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The closest place I found is a camping world couple hours away. They said the could test it.  They did say this is their busy time and are booking out to June.  So it is going to be a little while before its Checked by them if I cannot find someone else to do it beforehand. 

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Sounds like it's getting to the point where you have to weigh the cost of having the board tested against the cost of just replacing it and hoping that fixes it. Of course, first you'd want to run through all the other troubleshooting steps like RayIN mentioned about making sure all connections are clean and tight.

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I tried making sure everything was clean and connected securely when I was installing the new pieces.  I did not think to ask what the cost would be to test it. I will call them toMorrow and find out the cost. I would like to try and ensure it is the correct part before getting a new one.  But probably not if checking it is going to cost the same as just getting a new one.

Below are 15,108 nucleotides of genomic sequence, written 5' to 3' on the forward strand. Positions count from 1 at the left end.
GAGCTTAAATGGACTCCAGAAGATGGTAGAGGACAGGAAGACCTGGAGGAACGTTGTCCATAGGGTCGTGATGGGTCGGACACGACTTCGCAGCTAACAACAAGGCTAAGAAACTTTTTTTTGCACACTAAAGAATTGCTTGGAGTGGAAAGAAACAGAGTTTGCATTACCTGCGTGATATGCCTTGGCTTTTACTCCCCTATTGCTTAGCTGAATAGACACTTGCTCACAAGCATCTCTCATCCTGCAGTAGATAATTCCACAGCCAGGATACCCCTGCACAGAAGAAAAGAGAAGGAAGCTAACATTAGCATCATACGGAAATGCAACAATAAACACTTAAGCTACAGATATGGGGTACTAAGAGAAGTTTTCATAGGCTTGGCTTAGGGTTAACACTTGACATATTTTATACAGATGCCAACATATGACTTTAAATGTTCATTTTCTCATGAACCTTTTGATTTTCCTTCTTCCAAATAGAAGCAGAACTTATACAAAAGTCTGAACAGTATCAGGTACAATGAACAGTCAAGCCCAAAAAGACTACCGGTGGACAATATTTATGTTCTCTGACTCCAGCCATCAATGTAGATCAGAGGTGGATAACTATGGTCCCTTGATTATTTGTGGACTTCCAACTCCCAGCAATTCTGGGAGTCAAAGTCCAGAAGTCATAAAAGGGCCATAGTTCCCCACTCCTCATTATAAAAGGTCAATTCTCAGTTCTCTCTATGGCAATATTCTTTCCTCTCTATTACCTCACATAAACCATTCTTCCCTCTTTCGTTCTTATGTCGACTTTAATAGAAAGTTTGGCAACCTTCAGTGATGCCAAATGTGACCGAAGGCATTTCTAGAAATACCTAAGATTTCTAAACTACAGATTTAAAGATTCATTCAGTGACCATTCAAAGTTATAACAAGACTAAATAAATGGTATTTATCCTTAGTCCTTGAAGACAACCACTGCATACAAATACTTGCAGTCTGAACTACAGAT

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Update!!

 

6 brand new tire, new sumo springs on the fronts and rears. Although when they went to put them on whatever the sway bar attaches to on the rear to the frame needed to be replaced as well.   Drives so much better. 

 

It was my first RV I have ever been in I didn’t know it was not supposed to rock or sway as much as it did. But now when a semi passes me on the highway the rig no longer sways.👍 and it doesn’t feel all over the road so that’s awesome. 

As for the fridge, I pretty much maxed out my credit card on the tires and stuff so I bit the bullet and ordered a pores/circuit board online.  They had one for an open package deal someone returned for $90. With free return if it doesn’t work so I took a chance on that one. Because I’m pretty much broke and am hoping for the best.  Read up the wiring diagram for NorCold.  Unhooked the. Old one hooked up the new one and so far *nock on wood...  runs perfectly on the LP now. Yeay!!! I’m so excited.  Saved some money and did it myself.😁